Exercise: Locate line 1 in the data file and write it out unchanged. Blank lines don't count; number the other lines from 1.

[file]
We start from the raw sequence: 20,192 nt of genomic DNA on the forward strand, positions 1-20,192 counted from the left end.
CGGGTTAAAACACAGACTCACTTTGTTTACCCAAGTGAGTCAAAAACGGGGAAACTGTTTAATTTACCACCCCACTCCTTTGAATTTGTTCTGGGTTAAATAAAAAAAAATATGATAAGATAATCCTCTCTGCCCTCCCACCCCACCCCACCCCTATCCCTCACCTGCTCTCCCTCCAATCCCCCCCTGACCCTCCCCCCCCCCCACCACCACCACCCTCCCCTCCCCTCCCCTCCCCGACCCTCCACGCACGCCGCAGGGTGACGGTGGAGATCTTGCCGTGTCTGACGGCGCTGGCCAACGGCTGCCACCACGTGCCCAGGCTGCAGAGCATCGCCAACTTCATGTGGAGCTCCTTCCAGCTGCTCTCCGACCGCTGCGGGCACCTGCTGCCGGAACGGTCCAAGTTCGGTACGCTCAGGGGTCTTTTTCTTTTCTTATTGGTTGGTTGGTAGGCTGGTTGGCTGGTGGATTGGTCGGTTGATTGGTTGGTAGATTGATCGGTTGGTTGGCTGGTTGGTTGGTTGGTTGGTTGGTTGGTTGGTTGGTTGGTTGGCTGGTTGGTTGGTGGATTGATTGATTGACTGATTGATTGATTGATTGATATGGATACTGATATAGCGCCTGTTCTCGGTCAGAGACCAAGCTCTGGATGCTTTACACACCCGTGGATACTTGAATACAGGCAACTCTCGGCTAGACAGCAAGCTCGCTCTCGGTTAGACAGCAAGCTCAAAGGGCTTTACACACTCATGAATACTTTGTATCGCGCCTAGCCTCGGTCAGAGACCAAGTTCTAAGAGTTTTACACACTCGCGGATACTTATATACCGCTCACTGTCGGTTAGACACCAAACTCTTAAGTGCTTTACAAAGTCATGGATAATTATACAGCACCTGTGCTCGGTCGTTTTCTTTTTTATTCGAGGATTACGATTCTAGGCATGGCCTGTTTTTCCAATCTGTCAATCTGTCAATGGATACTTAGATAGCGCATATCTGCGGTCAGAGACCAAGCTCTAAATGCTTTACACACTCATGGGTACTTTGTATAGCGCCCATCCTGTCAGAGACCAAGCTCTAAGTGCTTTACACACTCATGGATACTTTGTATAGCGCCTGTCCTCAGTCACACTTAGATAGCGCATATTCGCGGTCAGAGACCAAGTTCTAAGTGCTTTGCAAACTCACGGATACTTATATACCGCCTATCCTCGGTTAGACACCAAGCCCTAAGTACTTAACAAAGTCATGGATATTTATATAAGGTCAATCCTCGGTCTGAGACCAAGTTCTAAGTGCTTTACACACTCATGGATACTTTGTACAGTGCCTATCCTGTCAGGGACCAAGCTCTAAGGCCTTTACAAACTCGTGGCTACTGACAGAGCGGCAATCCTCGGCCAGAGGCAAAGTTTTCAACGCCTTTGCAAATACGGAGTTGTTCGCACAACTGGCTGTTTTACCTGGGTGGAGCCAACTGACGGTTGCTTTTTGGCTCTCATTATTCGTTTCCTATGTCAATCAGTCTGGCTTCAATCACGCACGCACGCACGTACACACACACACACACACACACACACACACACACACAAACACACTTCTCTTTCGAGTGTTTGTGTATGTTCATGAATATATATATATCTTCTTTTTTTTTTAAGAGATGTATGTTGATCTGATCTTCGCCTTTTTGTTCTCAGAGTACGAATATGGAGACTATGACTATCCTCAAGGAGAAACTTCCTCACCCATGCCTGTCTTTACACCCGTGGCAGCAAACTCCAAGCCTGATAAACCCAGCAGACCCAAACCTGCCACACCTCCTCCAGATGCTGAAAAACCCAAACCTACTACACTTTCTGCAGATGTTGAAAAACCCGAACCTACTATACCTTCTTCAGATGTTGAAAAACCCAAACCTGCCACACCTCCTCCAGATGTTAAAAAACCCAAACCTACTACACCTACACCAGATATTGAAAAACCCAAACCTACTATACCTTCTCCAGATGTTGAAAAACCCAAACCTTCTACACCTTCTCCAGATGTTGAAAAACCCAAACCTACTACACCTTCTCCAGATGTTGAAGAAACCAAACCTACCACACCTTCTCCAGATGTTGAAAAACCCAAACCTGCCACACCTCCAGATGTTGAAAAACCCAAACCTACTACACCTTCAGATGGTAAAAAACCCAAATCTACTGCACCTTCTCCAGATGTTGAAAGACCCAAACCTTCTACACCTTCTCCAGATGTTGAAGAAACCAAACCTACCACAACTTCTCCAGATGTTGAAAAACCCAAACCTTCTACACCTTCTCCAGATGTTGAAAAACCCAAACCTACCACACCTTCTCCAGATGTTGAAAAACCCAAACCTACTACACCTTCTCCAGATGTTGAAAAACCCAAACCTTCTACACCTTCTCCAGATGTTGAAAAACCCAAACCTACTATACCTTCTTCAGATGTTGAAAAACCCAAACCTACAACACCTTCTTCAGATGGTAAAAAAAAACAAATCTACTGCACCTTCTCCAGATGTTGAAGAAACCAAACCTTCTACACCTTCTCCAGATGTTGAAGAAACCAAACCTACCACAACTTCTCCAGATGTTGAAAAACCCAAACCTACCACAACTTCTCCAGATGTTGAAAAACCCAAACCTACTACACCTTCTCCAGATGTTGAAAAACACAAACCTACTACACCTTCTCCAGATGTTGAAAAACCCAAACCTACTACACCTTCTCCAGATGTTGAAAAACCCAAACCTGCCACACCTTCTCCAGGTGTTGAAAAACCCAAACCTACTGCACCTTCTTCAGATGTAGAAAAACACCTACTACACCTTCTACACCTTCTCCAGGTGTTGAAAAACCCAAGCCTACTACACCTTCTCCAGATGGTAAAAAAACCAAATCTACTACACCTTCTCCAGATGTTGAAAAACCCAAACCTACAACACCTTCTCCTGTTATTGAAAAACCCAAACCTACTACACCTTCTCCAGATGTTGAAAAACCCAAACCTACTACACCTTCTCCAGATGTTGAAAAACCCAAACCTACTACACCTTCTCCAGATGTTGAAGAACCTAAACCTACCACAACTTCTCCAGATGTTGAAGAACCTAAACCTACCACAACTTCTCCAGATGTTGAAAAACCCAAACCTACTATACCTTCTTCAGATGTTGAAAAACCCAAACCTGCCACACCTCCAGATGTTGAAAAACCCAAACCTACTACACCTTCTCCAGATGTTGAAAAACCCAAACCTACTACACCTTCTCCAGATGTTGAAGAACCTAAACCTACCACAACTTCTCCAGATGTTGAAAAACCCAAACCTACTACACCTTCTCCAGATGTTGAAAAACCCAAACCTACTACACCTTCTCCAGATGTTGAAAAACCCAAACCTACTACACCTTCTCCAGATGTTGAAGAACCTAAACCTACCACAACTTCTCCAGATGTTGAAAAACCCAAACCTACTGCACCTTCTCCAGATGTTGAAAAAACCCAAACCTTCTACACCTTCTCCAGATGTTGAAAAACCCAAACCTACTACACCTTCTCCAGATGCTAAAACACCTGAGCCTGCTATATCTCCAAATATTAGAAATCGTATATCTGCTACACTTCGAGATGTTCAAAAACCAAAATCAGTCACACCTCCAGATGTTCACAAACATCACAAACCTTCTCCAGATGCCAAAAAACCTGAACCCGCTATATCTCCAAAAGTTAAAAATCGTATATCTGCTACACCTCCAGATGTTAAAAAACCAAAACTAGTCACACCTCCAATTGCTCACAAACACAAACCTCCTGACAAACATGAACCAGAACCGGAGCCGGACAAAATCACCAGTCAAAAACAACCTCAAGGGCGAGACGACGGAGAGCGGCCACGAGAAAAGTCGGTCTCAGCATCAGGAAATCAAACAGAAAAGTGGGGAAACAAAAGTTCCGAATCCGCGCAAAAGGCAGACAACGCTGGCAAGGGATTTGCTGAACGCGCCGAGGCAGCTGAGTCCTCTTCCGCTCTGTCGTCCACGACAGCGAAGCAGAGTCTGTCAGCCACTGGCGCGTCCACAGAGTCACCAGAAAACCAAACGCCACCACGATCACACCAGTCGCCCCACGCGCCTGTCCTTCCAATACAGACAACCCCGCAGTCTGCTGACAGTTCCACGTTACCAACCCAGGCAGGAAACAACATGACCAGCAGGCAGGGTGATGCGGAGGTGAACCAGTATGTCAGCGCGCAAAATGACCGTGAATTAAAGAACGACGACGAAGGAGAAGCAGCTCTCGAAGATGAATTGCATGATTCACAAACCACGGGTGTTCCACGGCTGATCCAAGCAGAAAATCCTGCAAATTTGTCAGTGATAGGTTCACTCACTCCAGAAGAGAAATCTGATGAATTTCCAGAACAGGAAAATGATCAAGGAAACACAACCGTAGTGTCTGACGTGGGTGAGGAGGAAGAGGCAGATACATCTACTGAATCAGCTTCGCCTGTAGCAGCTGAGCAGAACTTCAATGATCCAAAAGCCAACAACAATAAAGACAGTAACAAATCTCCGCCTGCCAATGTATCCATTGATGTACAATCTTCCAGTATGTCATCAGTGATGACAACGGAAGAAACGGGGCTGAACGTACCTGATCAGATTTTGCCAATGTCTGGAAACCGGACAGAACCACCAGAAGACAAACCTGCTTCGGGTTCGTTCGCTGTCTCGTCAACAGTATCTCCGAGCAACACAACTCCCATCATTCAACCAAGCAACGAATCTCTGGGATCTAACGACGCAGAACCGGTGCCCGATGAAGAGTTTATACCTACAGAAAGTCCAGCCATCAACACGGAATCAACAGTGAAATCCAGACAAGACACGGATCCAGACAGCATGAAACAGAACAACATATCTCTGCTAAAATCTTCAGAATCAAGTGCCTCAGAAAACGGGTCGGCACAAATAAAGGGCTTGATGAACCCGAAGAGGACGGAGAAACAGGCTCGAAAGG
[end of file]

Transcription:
We start from the raw sequence: 20,192 nt of genomic DNA on the forward strand, positions 1-20,192 counted from the left end.